Chapter 8 - Berck _ Helfand

Chapter 8 - Berck _ Helfand - Chapter 8. Producer...

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Chapter 8. Producer Decisions: Inputs OBJECTIVES OF THIS CHAPTER Producers have a number of decisions to make before a good gets to market. In this chapter, we focus on the production process itself: how a producer makes a good. In some cases, producers face very strict recipes when making a good. In many other cases, though, producers have choices in how to produce. Here we will examine the relationships between inputs, technology, and production how a producer decides what inputs to use in the production process what happens when input prices or technologies change how input and technology decisions translate into costs of production As we will see, these decisions not only have major effects on producer profits, but they can also have significant environmental impacts. Much environmental policy has focused on how to get producers to be more environmentally friendly, both in their production activities and in the products they produce. By understanding how producers make decisions with environmental impacts, policy makers can design policies to change those production decisions to reduce damages. Agricultural Pollution in the Salinas Valley of California The Salinas Valley of California is a very fertile area, producing highly valued crops, including strawberries, artichokes, broccoli, cauliflower, and lettuce. Two major inputs to production for all these crops are nitrogen fertilizer and water: agriculture in the area is irrigated, because rainfall only occurs in the winter. One adverse consequence of farming, though, is that the nitrogen seeps into the groundwater of the area. Because the groundwater is a source of drinking water in the area, contamination of the water by nitrogen is potentially a serious problem. In the 1990s, the state of California sought ways to reduce nitrogen leachate (nitrogen fertilizer that the water leaches from the soil and carries away) into groundwater. Some pollution, such as that from factories, is termed “point source,” because it is easy to identify the source of the pollution and how much that source pollutes; it is possible, often, to point to the specific smokestack or effluent pipe from which the pollution flows. It is relatively easy for a pollution control agency to know who is polluting, to measure the pollution, and to determine if a polluter reduces its emissions. Leachate from agriculture, though, is hidden: the nitrogen dissolves into water and sinks into the soil, and it enters groundwater or rivers through subsurface flows that cannot be observed. Additionally, because subsurface flows can cover distances, it is usually impossible to link the pollution to its sources. Since nobody can see how much nitrogen came from a specific farm, it is not possible to set design policies, such as a pollution limit, that require measuring the runoff from a farm. Instead of taking direct action on pollution, a regulator can only take indirect actions, like limiting the use of inputs that contribute to pollution. Thus, controlling this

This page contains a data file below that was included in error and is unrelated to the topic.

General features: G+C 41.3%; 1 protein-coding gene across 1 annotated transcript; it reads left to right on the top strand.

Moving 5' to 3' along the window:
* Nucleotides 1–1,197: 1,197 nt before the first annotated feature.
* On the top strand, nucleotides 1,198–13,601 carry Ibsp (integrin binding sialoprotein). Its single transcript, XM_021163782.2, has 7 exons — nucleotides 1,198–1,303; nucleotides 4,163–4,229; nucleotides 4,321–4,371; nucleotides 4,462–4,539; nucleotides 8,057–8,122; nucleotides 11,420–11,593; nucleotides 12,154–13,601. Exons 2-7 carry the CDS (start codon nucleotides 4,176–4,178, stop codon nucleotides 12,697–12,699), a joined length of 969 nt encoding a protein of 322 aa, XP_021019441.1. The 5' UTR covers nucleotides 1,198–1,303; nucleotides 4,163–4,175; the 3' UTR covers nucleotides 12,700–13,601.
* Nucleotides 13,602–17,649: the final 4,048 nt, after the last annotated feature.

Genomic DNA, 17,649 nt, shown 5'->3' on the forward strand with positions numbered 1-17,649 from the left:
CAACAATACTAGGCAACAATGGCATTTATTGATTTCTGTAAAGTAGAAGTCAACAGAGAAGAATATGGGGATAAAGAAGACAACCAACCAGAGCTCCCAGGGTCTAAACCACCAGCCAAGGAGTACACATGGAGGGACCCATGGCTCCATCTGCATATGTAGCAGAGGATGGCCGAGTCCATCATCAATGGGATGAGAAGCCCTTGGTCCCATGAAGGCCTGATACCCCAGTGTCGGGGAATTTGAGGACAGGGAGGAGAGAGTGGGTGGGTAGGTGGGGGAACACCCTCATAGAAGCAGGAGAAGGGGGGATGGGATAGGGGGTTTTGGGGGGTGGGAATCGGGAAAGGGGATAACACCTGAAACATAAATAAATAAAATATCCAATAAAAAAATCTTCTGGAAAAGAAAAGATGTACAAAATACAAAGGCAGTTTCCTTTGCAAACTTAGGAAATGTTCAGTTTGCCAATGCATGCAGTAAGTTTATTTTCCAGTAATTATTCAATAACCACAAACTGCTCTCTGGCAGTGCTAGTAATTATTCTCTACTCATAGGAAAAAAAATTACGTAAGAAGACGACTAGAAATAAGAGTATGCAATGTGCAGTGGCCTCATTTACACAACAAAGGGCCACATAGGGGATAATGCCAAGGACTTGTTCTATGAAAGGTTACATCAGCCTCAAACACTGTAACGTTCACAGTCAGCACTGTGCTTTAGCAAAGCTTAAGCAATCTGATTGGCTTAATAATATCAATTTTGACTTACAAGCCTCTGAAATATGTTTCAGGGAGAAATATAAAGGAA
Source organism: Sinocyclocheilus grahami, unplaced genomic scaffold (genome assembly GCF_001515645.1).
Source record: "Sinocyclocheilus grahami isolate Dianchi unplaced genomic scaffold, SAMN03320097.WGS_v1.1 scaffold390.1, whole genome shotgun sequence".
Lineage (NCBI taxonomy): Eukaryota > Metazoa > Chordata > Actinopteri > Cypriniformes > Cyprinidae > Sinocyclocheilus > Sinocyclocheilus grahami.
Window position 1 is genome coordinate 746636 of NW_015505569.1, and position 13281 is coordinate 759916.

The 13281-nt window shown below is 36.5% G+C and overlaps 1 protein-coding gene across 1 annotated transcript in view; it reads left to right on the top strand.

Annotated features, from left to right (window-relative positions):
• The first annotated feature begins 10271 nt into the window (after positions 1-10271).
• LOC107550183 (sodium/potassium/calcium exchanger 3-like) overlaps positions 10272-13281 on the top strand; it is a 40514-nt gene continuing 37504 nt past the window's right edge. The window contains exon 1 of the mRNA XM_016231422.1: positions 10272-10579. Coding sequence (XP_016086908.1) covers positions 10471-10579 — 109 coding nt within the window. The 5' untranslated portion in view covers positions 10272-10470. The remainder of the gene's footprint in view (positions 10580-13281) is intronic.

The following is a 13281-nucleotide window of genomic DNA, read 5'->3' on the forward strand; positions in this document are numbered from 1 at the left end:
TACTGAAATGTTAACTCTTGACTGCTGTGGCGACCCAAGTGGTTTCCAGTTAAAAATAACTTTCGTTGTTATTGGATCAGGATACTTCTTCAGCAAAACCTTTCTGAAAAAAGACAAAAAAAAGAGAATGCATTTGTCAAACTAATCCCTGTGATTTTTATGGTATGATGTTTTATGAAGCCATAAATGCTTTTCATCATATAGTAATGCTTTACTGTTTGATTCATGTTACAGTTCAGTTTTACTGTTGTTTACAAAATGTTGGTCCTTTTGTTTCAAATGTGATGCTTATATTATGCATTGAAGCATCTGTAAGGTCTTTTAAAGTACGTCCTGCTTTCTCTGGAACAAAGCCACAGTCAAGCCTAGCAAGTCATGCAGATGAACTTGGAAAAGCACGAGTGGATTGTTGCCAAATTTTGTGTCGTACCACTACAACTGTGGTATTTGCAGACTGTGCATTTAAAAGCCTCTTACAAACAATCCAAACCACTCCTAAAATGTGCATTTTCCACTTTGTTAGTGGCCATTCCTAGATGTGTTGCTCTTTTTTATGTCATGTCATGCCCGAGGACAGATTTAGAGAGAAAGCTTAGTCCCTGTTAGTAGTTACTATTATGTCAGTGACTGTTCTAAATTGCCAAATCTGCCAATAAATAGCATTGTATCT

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This note was uploaded on 03/03/2009 for the course ECON 370 taught by Professor Helfand during the Winter '08 term at University of Michigan.

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Chapter 8 - Berck _ Helfand - Chapter 8. Producer...

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